Google Spinoff Wants to Use Space Lasers for High-Speed Internet on Planes, Mars Rovers
Startup Aalyria says it can deliver speeds up to 1.6 Tbps.
Imad KhanSenior Reporter
Imad is a senior reporter covering Google and internet culture. Hailing from Texas, Imad started his journalism career in 2013 and has amassed bylines with The New York Times, The Washington Post, ESPN, Tom's Guide and Wired, among others.
Aalyria is a new startup spun off from Google parent Alphabet that wants to use lasers to push internet over long distances and deliver speeds of up to 1.6 terabits per second, the company said in a press release Tuesday. That's significantly faster than the gigabit service consumers can get today from high-speed internet providers.
The Google spinoff says its technology can deliver internet to remote parts of the world and to receivers on celestial bodies, such as a rover on Mars or a lunar base camp.
"We can orchestrate high-speed urban meshes and global unified network operations, and we can help connect the next three billion people," said Chris Taylor, CEO of Aalyria, in the release. "We can do this today – and at scale."
Google didn't immediately respond to a request for comment.
The two technologies Aalyria is touting are Spacetime and Tightbeam. Spacetime is a software platform that manages networks of ground stations, aircraft, satellites, urban meshes and other systems to optimize antennae links across land, sea and air. Tightbeam is an "advanced coherent light free space optics technology" that uses lasers to move data through atmosphere and weather at "100-1,000x faster than anything else available today."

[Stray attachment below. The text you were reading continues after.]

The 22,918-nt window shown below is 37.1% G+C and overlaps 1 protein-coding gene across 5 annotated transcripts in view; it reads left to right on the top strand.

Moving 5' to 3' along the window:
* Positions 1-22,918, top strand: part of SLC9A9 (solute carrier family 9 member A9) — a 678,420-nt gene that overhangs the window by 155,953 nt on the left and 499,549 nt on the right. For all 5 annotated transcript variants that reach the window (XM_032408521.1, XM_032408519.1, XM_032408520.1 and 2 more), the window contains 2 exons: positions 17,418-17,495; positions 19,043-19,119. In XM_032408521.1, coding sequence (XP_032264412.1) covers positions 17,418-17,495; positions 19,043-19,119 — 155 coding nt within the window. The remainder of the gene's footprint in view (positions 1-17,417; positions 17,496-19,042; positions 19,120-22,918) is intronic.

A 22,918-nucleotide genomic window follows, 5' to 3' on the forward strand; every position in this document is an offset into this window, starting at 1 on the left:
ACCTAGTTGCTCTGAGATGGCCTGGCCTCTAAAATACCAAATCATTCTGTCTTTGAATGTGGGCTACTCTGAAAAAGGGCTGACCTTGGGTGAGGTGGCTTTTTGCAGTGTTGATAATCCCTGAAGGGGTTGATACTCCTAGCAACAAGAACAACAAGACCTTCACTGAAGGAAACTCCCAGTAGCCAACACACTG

Aalyria says the project is still six to nine months away from deployment.
So far, Aalyria has gained government support, such as an initial $8 million contract with the Defense Innovation Unit, or DIU, that aims to develop secure internet in space for both the public and private sectors. The new space telecommunications company benefits not only from Google funding, but also from years of research and development in its files. Aalyria comes as Starlink, SpaceX's low-Earth-orbit satellite internet company, continues to make gains in delivering high-speed internet around the globe.
"Aalyria's vision and technical approach enables, for the first time, the complete communications and network solution for integrated deterrence," said Bob Work, former deputy secretary of defense in a press release. "There is nothing else like it."
SpaceX, Aalyria and other signal-based internet companies aim to connect people where physical infrastructure is either impossible or prohibitively expensive. Rather than let people in remote parts rely on older satellite systems that are often slow and less responsive, advances in satellites for low Earth orbit or laser technology can beam high-speed internet in more places. In the case of SpaceX, the satellite internet company has been able to bring high-speed internet to Native American tribes which before had been dealing with speeds as low as 0.3 to 0.7 Mbps. The US government also sees high-speed internet as critical infrastructure, and plans to spend $401 million to upgrade internet access across rural America.
Aalyria rose from the ashes of Loon, a project that Alphabet shut down in 2021. Loon used stratospheric balloons to beam down internet, but was shuttered after being deemed unsustainable financially.